There's always the possibility that the view we're treated to is the view of a tiny pilot, but that's never really addressed in the film and you can never see a kind of Jetsons-like bubble cockpit in any of the few scenes where we almost get a look at the CD when it's pinballing through white men in white suits who also sell drugs. Everyone in this movie sells drugs, by the way. In fact, maybe there was a social message there, since CDs were so rare at the time that you probably had to be a drug dealer to own them anyway. Not saying it's a good message or one that even makes sense -- this is a Dolph Lundgren movie, after all -- but they could have been going for some kind of social awareness there.

Seems like more effort should have been put into getting a hold of this weapon, though, as a CD that has enough awareness of itself and its surroundings to keep looking for jugular veins could be useful technology to have. It also seems like, if the alien were serious about his job, he'd have two of them. Or 10.

#1. Predator's Nuclear Wristband

Amercent Films

Every movie featuring a Predator ends with something getting blown up in a nuclear way, or at least an attempt at it. The only way you can end one of these movies is by attempting to render the entire area the film took place in uninhabitable in an effort to try to prevent sequels, but it never works. The first film was awesome, and we should all watch it religiously. Alien vs. Predator: Requiem was so bad that it's replaced waterboarding as a method of extracting information in unofficial prisons throughout the Middle East. "No no! The Alien has dreadlocks! Make it stop!" But it never stops.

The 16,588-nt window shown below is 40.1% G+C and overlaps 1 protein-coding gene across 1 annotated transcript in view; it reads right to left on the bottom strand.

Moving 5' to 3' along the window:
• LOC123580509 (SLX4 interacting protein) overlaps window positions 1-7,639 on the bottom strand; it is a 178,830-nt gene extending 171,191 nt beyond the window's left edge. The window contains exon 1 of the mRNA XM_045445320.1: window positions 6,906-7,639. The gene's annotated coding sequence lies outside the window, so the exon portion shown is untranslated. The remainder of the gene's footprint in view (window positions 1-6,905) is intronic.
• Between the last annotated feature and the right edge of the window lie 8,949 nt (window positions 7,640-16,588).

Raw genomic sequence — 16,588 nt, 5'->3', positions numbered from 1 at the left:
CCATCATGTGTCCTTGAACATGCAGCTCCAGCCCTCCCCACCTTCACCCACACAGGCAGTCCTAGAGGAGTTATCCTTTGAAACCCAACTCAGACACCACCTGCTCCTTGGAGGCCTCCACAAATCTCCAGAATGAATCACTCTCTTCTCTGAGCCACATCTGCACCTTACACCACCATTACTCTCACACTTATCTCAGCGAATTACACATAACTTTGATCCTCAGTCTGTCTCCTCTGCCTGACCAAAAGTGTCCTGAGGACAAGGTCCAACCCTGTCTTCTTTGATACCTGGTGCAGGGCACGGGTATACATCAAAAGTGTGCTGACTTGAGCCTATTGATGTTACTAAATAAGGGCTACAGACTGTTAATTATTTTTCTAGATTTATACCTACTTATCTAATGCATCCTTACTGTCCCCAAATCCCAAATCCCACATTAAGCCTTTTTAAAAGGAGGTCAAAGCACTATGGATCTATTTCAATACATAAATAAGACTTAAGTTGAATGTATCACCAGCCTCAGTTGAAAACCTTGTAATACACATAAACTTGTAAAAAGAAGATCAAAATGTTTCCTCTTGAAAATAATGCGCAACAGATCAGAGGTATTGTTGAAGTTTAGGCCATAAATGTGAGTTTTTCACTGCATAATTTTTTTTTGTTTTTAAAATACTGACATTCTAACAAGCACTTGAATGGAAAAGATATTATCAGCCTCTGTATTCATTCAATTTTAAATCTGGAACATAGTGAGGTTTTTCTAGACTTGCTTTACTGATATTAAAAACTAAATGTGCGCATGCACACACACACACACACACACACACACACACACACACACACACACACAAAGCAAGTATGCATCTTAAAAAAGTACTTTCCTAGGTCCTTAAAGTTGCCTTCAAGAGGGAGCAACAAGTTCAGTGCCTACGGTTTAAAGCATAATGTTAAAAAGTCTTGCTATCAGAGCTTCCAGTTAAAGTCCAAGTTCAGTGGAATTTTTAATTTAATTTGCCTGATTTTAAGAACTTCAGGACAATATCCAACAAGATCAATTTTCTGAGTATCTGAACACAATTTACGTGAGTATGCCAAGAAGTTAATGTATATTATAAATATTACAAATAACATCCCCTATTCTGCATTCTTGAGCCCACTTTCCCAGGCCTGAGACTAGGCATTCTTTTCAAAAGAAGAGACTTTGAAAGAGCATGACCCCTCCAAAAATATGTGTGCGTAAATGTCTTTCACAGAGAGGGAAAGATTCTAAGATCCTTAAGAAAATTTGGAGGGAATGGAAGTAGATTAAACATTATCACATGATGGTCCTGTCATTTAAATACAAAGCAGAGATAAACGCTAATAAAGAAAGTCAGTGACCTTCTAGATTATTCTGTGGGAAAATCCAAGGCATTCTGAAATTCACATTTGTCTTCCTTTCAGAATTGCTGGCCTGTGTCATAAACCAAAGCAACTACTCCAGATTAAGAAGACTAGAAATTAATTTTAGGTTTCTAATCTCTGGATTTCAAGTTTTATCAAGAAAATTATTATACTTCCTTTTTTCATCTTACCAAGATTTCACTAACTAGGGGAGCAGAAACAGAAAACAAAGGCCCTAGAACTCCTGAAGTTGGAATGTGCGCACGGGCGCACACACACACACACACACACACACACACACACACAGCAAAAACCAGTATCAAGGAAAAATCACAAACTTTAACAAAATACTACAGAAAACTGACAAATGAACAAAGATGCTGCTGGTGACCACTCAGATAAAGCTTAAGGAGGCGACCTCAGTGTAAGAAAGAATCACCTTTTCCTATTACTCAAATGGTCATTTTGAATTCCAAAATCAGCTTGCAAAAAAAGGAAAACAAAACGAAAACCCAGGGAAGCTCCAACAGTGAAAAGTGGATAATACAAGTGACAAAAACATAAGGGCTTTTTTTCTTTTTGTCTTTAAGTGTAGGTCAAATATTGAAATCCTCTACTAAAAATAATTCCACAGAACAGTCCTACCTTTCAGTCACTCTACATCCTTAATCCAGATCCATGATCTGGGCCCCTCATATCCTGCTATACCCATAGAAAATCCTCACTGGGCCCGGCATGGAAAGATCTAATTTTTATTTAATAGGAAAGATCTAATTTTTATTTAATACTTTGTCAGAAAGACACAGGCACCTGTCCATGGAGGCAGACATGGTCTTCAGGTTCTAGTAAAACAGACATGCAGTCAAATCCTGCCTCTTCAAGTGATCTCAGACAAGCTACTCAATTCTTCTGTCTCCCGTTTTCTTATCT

Predators are alien hunters who must be so goddamn bored with their lives. They travel across galaxies to kill a couple of things in a jungle and bring the skulls home because their home world never invented Pong or something. Then later we find out they hunt the aliens from the Alien franchise, but they still do that shit on Earth, despite neither one being indigenous. They bring along a small arsenal of fun weapons like plasma cannons and spears and razor nets, and also a really snazzy wristband that will blow shit up.

NA/AbleStock.com/Getty Images

From the Michael Bay wristwatch collection.

Every Predator has a small nuclear weapon on his arm. Small in the sense that it fits on his arm, but big enough to destroy a hell of a lot of stuff. In our world, we expect spies to have maybe a cyanide capsule, just in case shit goes awry. Predators don't do poison, though, that's a puss wank of a way out of your problems. Best to destroy a solid acre of land to teach anyone around you a lesson at the same time.

I'm no nuclear technician, but isn't this more dangerous than it should be? Wouldn't a nice little seppuku dagger be more effective? The same control panel that arms the bomb also controls the shoulder gun and the invisibility function, and water shorted it out. It malfunctions in water! Danny Glover sliced one right off. There's no real consideration for safety programmed into these things at all, and if you think there is, I invite you to consider the end of Alien vs. Predator, in which a Predator, infected with an alien embryo, is brought aboard the Predator ship and left on the coffee table by the window. They already demonstrated that Predators have the ability to see an embryo growing inside another life form, so these guys either forgot to check their friend who just spent a day fighting aliens to see if he was infected or they didn't care because they were all high on bath salts. Point is, you can't trust their judgment, these aren't smart extra-terrestrials. They're angry, sure, but not smart. And they all carry nuclear wristwatches.